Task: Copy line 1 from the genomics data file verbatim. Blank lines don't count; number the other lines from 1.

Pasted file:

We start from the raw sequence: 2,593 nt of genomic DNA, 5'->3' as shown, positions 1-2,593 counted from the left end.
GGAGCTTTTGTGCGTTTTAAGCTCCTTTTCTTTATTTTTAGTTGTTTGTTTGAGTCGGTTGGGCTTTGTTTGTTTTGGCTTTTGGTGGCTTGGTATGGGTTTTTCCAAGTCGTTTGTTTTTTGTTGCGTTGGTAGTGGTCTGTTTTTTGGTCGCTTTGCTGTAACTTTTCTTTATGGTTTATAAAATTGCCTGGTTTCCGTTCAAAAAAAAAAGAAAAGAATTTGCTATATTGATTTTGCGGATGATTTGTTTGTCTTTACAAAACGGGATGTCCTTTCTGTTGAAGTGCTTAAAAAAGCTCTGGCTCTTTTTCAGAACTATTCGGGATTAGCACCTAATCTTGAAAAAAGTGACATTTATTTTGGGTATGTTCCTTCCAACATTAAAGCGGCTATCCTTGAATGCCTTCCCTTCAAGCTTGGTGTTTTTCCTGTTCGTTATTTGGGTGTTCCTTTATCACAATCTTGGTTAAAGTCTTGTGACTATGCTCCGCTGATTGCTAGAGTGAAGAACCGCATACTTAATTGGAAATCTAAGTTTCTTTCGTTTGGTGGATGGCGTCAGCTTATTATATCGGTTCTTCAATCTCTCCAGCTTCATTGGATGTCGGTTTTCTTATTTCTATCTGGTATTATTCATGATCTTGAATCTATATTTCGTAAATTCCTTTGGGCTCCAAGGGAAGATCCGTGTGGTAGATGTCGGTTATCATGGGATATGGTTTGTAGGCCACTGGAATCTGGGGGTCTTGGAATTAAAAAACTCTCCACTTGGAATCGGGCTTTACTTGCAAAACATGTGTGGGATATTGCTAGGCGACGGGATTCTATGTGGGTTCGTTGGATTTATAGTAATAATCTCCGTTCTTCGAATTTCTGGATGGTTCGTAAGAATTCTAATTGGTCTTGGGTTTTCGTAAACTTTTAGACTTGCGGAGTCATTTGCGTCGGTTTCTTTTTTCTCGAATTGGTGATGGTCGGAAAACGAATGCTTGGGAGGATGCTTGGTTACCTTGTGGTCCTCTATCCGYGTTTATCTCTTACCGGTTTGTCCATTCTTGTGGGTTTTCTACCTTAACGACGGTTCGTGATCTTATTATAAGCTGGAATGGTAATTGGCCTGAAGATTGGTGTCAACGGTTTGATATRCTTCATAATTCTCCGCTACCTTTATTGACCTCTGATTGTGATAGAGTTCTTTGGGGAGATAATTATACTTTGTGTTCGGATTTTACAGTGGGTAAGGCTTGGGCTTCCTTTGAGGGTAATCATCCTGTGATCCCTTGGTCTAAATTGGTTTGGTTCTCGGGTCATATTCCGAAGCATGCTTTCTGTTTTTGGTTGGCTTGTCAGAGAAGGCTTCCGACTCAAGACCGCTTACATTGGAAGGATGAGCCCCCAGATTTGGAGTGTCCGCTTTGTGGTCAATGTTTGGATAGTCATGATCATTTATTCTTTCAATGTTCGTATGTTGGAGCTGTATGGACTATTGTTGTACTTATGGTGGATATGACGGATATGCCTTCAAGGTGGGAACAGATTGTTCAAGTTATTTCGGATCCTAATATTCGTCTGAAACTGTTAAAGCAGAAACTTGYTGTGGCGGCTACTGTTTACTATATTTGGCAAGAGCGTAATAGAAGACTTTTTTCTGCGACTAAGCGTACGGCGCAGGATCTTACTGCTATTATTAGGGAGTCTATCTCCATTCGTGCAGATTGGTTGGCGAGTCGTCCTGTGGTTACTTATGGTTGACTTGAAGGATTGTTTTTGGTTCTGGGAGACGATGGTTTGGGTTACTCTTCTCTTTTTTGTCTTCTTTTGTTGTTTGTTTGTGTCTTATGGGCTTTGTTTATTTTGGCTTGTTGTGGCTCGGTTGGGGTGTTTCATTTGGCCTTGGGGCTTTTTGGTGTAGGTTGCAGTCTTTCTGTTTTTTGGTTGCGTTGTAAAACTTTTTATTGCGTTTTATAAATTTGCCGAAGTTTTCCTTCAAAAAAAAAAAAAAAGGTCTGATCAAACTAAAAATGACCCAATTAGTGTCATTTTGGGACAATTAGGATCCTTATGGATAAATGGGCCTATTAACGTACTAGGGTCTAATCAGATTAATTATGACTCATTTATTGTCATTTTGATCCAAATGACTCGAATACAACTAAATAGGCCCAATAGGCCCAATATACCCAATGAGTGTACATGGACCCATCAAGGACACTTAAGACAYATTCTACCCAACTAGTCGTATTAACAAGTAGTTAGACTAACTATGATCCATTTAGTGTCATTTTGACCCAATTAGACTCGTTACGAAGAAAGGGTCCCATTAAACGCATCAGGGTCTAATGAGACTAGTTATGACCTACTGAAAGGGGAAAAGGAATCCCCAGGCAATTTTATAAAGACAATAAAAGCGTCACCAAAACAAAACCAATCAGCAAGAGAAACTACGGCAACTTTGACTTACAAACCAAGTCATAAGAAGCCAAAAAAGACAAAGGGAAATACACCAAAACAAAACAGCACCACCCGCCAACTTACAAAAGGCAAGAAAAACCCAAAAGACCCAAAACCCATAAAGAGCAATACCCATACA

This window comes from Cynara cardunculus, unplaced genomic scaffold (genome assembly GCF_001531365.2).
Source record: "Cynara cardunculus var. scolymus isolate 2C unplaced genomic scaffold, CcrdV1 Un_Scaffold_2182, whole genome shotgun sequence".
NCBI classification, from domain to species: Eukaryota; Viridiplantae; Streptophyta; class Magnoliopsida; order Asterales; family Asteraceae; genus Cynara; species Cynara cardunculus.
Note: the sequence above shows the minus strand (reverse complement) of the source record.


We start from the raw sequence: 2,593 nt of genomic DNA, 5'->3' as shown, positions 1-2,593 counted from the left end.